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Linguistic and auditory processing skills in non-syndromic children with cleft palate: A scoping review

Lookup NU author(s): Stephanie Van Eeden, Dr Helen Stringer

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Abstract

© 2020Background: Cleft lip and/or palate (CL/P) is the most common congenital craniofacial condition. Children born with CL/P are at increased risk of persistent speech difficulties related to velopharyngeal incompetence (VPI) and compensatory articulation problems. It has also been reported that they achieve poorer results academically than their peers. There is a further body of evidence to suggest delayed language skills. These potentially related outcomes are often reported separately. Aim: To review published and unpublished research into the nature of difficulties related to spoken and written language across all non-syndromic cleft diagnoses. To review any evidence of associations between comorbidities. Method: A scoping review was carried out in October 2016 and updated in June 2019 following published methodology (Arksey & O'Malley, 2005; Levac et al. 2010). Results: A search of the literature over the two time points found 38 papers in total. Three main themes were found: oral language skills, reading and auditory processing difficulties. Conclusions: There is evidence of early language delay in children born with CL/P. Evidence of persistent oral language problems is less conclusive. Many studies have reported scores within the average range for language, auditory processing and reading but poorer outcomes when compared to non-cleft control groups. However, studies have used a range of outcome measures, making comparisons difficult. Moreover there is no clear evidence how these difficulties might relate to speech outcomes or educational achievement and no comparison to other populations with speech, language and communication needs (SLCN).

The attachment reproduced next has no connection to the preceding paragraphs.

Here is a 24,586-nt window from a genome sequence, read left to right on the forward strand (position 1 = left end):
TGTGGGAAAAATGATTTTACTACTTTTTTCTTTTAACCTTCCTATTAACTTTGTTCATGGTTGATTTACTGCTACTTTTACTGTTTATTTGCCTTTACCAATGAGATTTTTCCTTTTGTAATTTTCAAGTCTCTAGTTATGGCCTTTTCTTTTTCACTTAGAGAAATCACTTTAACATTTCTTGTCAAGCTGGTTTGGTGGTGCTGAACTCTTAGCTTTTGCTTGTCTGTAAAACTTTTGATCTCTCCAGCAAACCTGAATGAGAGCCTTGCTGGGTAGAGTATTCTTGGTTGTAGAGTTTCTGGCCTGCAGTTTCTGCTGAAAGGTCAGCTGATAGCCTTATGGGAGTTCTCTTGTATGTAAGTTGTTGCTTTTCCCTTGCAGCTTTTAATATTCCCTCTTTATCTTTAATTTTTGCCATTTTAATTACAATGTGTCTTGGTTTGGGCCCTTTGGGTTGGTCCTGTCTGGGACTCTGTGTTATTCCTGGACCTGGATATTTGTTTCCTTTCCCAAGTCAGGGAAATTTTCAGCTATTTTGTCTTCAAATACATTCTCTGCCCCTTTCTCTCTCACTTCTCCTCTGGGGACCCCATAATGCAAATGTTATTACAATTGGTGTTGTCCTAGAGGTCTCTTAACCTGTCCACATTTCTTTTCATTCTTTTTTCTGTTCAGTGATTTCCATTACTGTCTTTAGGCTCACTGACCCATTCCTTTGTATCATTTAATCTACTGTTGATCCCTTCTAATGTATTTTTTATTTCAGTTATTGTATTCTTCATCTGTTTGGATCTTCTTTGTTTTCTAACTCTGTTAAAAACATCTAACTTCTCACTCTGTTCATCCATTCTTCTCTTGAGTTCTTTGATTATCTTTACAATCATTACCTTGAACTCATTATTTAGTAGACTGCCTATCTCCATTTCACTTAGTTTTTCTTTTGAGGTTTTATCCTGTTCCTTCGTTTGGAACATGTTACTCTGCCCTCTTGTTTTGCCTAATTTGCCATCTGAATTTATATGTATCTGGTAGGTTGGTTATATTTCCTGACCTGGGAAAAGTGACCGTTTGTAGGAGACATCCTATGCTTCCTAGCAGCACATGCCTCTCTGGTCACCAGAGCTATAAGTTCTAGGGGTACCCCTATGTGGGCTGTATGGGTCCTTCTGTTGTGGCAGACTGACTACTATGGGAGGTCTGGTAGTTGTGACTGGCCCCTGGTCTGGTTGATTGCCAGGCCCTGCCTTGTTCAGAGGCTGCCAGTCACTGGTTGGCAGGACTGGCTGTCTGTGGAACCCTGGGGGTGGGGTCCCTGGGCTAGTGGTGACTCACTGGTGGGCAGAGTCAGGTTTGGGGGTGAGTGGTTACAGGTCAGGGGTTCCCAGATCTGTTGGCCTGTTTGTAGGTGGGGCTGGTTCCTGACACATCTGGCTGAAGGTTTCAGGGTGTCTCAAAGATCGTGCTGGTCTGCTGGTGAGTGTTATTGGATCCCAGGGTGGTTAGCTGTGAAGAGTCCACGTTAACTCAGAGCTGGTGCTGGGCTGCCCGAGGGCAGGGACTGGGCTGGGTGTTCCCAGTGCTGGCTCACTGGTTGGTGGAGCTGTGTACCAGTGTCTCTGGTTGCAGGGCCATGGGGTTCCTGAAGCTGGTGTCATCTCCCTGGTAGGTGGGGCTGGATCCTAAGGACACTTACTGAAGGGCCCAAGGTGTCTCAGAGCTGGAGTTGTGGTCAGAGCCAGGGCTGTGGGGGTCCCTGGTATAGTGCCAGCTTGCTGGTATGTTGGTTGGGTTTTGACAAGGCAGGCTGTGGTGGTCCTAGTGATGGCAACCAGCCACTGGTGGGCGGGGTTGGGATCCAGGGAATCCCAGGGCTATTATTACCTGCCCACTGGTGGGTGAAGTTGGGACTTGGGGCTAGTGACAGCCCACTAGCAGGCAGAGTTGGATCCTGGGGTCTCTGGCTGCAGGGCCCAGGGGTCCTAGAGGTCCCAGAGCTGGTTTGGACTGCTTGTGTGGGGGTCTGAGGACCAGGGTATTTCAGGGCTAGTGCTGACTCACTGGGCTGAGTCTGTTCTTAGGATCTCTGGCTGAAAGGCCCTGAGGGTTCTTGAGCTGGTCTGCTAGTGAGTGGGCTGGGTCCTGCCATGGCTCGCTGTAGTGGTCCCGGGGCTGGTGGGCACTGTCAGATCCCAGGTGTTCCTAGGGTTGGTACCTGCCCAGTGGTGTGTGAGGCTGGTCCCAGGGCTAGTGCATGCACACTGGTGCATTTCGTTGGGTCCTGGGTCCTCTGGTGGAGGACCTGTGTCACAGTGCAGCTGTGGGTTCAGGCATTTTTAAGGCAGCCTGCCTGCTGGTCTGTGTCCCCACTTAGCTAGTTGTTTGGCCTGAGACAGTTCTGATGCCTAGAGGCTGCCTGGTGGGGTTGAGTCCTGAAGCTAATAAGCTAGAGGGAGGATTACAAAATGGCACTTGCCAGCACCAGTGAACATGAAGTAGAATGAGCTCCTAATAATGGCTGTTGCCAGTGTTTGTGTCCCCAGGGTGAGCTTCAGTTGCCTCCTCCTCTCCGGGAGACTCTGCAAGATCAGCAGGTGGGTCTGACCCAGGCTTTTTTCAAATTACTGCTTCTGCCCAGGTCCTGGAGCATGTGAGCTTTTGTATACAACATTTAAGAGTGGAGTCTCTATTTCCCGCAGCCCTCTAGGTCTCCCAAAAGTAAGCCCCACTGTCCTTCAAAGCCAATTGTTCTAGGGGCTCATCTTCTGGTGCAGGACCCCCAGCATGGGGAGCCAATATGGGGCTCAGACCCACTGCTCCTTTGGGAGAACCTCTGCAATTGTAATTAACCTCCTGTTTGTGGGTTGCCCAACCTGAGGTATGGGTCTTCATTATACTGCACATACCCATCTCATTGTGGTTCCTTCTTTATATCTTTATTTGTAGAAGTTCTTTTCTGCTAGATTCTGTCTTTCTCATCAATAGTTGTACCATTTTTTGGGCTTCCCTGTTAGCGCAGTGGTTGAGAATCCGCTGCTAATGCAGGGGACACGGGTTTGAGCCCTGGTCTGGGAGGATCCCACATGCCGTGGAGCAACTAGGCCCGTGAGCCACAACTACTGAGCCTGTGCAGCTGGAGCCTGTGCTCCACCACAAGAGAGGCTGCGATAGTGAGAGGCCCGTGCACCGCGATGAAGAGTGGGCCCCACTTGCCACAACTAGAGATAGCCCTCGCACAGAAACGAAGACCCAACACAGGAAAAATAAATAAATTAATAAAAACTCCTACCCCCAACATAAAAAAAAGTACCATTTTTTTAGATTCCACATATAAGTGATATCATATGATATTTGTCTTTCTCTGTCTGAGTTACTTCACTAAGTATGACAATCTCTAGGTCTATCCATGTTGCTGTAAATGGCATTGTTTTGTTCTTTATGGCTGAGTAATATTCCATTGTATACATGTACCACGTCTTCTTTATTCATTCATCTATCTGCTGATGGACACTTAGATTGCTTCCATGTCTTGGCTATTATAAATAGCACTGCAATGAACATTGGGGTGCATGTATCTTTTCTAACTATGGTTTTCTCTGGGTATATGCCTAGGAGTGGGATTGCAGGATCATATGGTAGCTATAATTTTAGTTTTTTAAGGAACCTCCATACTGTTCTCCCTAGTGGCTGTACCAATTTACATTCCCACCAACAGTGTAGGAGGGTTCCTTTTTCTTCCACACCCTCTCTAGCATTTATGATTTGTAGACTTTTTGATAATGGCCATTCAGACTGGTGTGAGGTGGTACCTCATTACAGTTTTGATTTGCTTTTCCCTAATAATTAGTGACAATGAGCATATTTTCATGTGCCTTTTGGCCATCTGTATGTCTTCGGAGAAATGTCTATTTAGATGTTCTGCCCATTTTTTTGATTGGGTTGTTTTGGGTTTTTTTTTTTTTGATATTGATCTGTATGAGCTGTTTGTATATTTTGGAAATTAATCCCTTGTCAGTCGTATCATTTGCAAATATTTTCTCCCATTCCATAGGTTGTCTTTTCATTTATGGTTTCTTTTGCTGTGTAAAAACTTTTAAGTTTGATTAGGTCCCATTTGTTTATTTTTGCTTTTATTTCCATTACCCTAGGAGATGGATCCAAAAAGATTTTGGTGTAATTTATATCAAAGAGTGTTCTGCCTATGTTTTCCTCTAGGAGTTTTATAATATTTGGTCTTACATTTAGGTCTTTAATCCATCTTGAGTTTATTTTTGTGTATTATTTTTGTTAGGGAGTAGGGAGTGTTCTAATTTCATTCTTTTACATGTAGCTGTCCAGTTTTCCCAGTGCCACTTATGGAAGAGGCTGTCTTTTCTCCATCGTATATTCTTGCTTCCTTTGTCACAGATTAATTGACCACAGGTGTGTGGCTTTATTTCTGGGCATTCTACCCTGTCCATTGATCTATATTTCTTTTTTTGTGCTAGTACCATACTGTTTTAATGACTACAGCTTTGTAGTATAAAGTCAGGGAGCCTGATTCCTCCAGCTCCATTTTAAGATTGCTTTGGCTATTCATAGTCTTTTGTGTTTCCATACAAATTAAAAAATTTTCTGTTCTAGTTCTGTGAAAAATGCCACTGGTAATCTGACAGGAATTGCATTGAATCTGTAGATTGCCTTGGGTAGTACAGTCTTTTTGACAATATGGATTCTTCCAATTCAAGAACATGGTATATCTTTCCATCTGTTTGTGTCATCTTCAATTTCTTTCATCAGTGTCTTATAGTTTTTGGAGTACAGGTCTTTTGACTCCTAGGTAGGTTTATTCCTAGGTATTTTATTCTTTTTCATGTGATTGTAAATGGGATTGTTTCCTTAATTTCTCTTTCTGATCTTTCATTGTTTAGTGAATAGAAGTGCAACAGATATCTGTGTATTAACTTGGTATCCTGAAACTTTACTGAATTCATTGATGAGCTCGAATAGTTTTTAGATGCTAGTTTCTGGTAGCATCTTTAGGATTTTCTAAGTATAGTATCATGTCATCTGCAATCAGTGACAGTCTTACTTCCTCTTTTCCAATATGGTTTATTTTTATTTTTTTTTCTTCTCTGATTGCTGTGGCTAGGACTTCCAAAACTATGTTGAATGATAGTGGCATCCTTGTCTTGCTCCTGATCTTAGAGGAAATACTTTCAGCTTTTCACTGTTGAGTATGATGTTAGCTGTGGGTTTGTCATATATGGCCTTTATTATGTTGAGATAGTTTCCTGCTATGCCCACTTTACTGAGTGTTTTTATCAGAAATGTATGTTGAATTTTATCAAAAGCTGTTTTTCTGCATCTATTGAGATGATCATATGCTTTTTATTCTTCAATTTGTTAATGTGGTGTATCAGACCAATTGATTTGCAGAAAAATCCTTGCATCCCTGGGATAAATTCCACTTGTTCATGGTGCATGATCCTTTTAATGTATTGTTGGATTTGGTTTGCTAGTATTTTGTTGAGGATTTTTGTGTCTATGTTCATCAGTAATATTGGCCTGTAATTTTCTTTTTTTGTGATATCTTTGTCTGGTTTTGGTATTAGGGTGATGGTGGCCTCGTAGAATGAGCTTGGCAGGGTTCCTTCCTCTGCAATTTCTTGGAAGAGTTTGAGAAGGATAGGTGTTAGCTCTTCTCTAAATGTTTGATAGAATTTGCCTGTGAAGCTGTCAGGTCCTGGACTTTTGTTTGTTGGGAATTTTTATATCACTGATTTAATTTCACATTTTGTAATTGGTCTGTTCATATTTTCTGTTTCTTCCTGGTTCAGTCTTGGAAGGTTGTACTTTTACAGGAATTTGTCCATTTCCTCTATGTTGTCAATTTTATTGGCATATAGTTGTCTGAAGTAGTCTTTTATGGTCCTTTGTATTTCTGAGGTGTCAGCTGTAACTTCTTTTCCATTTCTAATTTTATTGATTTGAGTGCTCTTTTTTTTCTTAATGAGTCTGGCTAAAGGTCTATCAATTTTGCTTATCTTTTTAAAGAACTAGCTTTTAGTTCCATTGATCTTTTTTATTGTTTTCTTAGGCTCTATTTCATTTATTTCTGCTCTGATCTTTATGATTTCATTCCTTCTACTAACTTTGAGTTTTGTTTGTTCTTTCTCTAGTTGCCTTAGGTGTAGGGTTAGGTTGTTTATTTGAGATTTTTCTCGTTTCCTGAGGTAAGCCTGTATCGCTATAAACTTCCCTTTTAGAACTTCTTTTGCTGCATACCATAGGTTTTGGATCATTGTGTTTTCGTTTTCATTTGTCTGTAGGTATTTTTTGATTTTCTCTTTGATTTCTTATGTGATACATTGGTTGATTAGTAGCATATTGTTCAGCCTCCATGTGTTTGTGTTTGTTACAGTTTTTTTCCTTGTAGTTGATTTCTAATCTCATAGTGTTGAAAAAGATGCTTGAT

Publication metadata

Author(s): van Eeden S, Stringer H

Publication type: Review

Publication status: Published

Journal: Journal of Communication Disorders

Year: 2020

Volume: 87

Print publication date: 01/09/2020

Online publication date: 03/07/2020

Acceptance date: 30/05/2020

ISSN (print): 0021-9924

ISSN (electronic): 1873-7994

Publisher: Elsevier Inc.

URL: https://doi.org/10.1016/j.jcomdis.2020.106029

DOI: 10.1016/j.jcomdis.2020.106029


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